The Sugar Tax; the UK government just introduced a levy on sugary soft drinks, forcing manufacturers and customers to shell out more for some of their favourite beverages, but is this the right approach in tackling obesity? [VIDEO]
It’s probably all you’ve heard about since Friday morning – the sugar tax, the sugar tax, the sugar tax!
As you are most likely aware, the UK government, after much pressure from celebrities and health groups, have just introduced a new levy. This tax is being referred to as “the sugar tax” but really only applies to certain soft drinks with relatively high sugar content, such as Ribena and Coca Cola.
We have been hearing about the introduction of this new tariff for a year or so now, with Jamie Oliver being the most notable figure leading the cause in favour of it. Some manufacturers have already responded by re-formulating their new or existing products to match the demand for this low-sugar era. In this article, I want to really examine what all this stuff means, who it is going to affect, and what outcome it might actually have.
If you’re not into reading, you can watch the video below from my YouTube channel, in which I discuss all of these issues in a slightly more bite-size format. If not, keep scrolling to read!
What is it for?
The so-called sugar tax has mostly been introduced with the aim of reducing the prevalence and extremity of obesity in the UK, among both adults and children. The general idea is that by increasing the price of these drinks for customers, they will purchase fewer drinks. Subsequently, the pressure on manufacturers to create products that contain less overall sugar should mean that they comply, meaning their products will contain less calories for consumers to drink. Ultimately leading to widespread weight loss.
Currently the regulations are only applicable to drinks with 5g or more of sugar per 100ml of product, that’s roughly 1 teaspoon’s worth of sugar.
However, the tax does not apply to pure fruit juices, and it will also be non-applicable to milk-based drinks. The reasons for not including these kinds of drinks has not been made entirely clear to the public, though I would guess it is due to the arguable health benefits of such drinks. With milk being a fantastic and easily-derived source of calcium and B vitamins, and fruit juices being a good way to get some vitamin C into your body, they are perhaps a more valuable nutritional choice than Coca Cola.
Obesity is a growing trend in the UK at the moment, with over 60% of people being considered overweight, and roughly 25% being considered clinically obese with a Body Mass Index of over 30.
Sugar is public health enemy number one right now, with fingers being pointed at it from all directions claiming that it is the reason we are all so fat and unhappy. The same thing happened with dietary fat about 40 years ago, and we can all see how much that helped things…
The government has tried in past to introduce schemes to promote a healthier diets among us Brits, a nation known for pies and deep fried Mars bars, with little effect. Cast your minds back to the dawn of the “5-a-day” initiative, and when we started the “traffic light system” on nutritional information in supermarkets. Despite these efforts, obesity levels keep rising among all age groups in the UK, yet they have decided to introduce yet another food industry based scheme. How exactly is this one going to work though?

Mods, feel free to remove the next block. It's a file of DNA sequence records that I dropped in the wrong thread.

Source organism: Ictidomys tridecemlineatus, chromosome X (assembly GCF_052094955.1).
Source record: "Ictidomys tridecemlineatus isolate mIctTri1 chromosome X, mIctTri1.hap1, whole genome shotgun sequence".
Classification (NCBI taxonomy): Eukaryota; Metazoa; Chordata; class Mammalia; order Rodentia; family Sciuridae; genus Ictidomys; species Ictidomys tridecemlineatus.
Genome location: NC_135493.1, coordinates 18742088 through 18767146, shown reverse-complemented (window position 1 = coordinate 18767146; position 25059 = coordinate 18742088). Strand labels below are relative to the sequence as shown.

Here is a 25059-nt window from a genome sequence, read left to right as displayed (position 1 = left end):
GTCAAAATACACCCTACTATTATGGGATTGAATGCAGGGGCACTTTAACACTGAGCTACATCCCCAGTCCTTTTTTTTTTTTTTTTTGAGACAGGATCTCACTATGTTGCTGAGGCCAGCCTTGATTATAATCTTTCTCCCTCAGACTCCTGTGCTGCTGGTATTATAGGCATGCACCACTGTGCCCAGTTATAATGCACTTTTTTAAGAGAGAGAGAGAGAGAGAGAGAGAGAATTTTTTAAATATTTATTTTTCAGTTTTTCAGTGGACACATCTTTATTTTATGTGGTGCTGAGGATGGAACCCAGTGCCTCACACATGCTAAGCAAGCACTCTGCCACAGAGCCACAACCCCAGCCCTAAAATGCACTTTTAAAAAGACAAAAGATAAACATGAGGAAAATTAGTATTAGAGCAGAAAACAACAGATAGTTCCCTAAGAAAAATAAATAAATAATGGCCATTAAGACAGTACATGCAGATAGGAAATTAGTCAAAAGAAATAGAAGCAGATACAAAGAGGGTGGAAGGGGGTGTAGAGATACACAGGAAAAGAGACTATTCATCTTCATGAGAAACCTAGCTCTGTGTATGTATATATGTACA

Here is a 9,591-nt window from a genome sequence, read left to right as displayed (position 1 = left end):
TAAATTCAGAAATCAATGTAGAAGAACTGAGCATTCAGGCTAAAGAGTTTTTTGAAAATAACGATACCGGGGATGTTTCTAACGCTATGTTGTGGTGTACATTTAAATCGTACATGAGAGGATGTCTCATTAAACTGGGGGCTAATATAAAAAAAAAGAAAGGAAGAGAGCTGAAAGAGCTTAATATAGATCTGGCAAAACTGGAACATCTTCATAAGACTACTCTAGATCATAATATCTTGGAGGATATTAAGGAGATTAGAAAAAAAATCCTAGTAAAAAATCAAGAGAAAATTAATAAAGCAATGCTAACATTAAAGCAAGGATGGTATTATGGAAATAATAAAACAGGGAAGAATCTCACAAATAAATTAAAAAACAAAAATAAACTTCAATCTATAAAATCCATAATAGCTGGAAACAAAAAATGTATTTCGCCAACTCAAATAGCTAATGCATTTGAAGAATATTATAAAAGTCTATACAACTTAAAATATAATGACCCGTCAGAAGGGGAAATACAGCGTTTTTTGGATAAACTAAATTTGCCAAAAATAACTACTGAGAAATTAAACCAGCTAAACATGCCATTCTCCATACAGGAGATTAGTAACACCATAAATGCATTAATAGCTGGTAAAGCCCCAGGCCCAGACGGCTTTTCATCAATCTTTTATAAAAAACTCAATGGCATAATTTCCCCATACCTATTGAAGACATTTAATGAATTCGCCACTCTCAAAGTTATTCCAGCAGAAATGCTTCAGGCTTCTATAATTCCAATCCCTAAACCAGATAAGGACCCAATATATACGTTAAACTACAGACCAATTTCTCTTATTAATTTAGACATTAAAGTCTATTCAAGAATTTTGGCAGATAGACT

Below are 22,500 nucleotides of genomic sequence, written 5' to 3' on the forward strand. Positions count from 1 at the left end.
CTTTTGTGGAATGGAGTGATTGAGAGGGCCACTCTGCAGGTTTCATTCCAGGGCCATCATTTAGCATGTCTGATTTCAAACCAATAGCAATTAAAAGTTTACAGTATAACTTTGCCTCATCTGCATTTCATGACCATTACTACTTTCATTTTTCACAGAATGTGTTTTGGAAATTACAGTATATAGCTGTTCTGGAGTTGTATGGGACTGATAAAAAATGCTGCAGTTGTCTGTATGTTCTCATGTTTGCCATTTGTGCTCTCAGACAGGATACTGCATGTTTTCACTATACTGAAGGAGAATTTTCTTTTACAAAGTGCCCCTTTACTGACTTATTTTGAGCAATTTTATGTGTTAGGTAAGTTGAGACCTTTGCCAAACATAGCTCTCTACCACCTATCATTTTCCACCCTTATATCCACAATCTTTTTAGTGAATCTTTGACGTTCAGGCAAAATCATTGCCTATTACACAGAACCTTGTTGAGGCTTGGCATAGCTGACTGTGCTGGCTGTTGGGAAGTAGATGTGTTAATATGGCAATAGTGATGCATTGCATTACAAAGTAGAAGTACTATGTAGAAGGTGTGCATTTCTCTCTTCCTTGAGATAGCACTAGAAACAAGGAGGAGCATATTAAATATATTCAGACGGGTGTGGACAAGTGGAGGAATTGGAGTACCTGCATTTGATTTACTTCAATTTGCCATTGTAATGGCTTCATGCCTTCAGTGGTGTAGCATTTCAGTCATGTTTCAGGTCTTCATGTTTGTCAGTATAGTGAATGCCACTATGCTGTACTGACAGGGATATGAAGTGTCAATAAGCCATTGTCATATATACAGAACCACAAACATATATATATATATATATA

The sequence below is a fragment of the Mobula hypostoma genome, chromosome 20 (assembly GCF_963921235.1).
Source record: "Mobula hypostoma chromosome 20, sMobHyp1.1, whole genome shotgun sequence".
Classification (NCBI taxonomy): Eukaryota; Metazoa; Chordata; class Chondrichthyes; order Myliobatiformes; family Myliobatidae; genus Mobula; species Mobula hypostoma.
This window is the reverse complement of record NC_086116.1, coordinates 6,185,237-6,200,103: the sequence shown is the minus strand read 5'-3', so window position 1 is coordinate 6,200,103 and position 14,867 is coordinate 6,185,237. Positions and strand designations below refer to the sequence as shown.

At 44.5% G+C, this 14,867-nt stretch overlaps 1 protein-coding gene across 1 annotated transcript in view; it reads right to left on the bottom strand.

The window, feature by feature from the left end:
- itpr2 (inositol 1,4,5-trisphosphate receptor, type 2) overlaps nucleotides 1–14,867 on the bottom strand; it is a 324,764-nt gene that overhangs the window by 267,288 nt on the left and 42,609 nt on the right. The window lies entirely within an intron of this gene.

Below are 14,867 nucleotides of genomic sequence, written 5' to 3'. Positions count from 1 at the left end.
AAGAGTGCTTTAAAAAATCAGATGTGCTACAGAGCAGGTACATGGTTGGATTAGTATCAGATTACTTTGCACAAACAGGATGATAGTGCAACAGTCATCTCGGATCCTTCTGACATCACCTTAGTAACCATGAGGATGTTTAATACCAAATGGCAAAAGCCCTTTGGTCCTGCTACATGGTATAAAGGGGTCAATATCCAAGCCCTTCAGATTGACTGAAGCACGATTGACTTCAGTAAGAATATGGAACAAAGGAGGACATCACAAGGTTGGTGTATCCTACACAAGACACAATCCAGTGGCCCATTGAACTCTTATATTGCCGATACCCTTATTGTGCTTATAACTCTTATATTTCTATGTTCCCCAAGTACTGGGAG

How does it work?
There will be an 18p per litre tax on drinks with more than 5g of sugar per 100ml – again, that’s roughly a teaspoon’s worth of sugar.
There will be a 24p per litre tax on drinks with more than 8g per 100ml.
Pure fruit juices and milk-based products, such as a sugary Frijj milkshake or a syrupy Starbucks Toffee Nut Latte, are exempt from taxation on both a manufacturer and consumer level. (phew!)
Both customers and manufacturers are bearing the brunt of this tax, having to pay more for the soft drinks we love to consume. The UK government Treasury believes this tax will help raise £240 million every year after the introduction of this tax on the 6th of April 2018. One would like to hope this substantial amount of money would be injected into our struggling NHS, or into our under-funded schools to help educate future generations on healthy attitudes to food. Conservative governments are rarely known for their care towards public services, so a cynical soul might picture this money landing in the Brexit funding pot instead.
Who is reducing the sugar content of their products?
It is estimated that 50% of soft drinks manufacturers have reduced the sugar content of their products in response to this tax. I imagine this is more likely in order to avoid the extra cost, rather than their caution over public health.
As a born and bred Scot, I saw first-hand the actual outrage caused when the makers of national favourite, Irn Bru, announced they were re-formulating their classic recipe. They revealed they would be reducing the sugar content of Scotland’s favourite soft drink by up to 5g per 100ml of product, making up for the sweetness deficit with artificial sweeteners such as aspartame.
Twitter exploded in a frenzy of Scots’ anger, with many expressing their dismay at the company’s choice, and opting to stock up on “original formula” Irn Bru before the switch is made. The decision seemed to make even less sense considering that Diet Irn Bru, sweetened with artificial sweeteners and absolutely no added sugar, already exists. A move to improve public health? Nope. A move to save company money in the face of the sugar tax? Definitely.
Other popular UK brands such as childhood favourite, Ribena, and energy drink, Lucozade, have also opted to reduce their products’ sugar content by over 5g per 100ml in order to avoid the sugar tax. Both are also adopting the method of sweetening with artificial sweeteners instead of simply reducing the product’s overall sweet taste.
Soft drink giant, Coca Cola, have decided to stand by their original recipe. They also already offer their Diet and Zero versions of their drinks, and can undoubtedly afford a few extra pennies on each bottle, so they aren’t budging.